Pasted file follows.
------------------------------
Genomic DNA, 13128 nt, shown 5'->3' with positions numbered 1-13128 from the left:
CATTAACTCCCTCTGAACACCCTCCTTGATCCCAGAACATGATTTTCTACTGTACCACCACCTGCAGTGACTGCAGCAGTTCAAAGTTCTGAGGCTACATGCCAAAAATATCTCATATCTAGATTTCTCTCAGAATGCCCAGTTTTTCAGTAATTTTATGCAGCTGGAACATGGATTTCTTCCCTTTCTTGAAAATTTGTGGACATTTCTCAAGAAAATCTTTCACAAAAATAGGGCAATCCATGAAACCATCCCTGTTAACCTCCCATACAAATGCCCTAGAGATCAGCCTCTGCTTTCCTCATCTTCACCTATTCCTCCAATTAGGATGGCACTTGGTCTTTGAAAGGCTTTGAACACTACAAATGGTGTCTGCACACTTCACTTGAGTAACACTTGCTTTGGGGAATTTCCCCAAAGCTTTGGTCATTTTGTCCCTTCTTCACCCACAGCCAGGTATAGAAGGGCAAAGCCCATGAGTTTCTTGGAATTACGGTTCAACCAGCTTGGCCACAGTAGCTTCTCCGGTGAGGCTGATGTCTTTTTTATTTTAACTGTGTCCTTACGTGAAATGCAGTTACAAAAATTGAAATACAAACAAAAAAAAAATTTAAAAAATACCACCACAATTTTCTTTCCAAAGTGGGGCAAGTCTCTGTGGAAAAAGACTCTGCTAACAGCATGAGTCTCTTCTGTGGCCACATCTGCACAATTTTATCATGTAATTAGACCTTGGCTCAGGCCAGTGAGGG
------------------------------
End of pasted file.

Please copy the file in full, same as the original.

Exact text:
Genomic DNA, 13128 nt, shown 5'->3' with positions numbered 1-13128 from the left:
CATTAACTCCCTCTGAACACCCTCCTTGATCCCAGAACATGATTTTCTACTGTACCACCACCTGCAGTGACTGCAGCAGTTCAAAGTTCTGAGGCTACATGCCAAAAATATCTCATATCTAGATTTCTCTCAGAATGCCCAGTTTTTCAGTAATTTTATGCAGCTGGAACATGGATTTCTTCCCTTTCTTGAAAATTTGTGGACATTTCTCAAGAAAATCTTTCACAAAAATAGGGCAATCCATGAAACCATCCCTGTTAACCTCCCATACAAATGCCCTAGAGATCAGCCTCTGCTTTCCTCATCTTCACCTATTCCTCCAATTAGGATGGCACTTGGTCTTTGAAAGGCTTTGAACACTACAAATGGTGTCTGCACACTTCACTTGAGTAACACTTGCTTTGGGGAATTTCCCCAAAGCTTTGGTCATTTTGTCCCTTCTTCACCCACAGCCAGGTATAGAAGGGCAAAGCCCATGAGTTTCTTGGAATTACGGTTCAACCAGCTTGGCCACAGTAGCTTCTCCGGTGAGGCTGATGTCTTTTTTATTTTAACTGTGTCCTTACGTGAAATGCAGTTACAAAAATTGAAATACAAACAAAAAAAAAATTTAAAAAATACCACCACAATTTTCTTTCCAAAGTGGGGCAAGTCTCTGTGGAAAAAGACTCTGCTAACAGCATGAGTCTCTTCTGTGGCCACATCTGCACAATTTTATCATGTAATTAGACCTTGGCTCAGGCCAGTGAGGG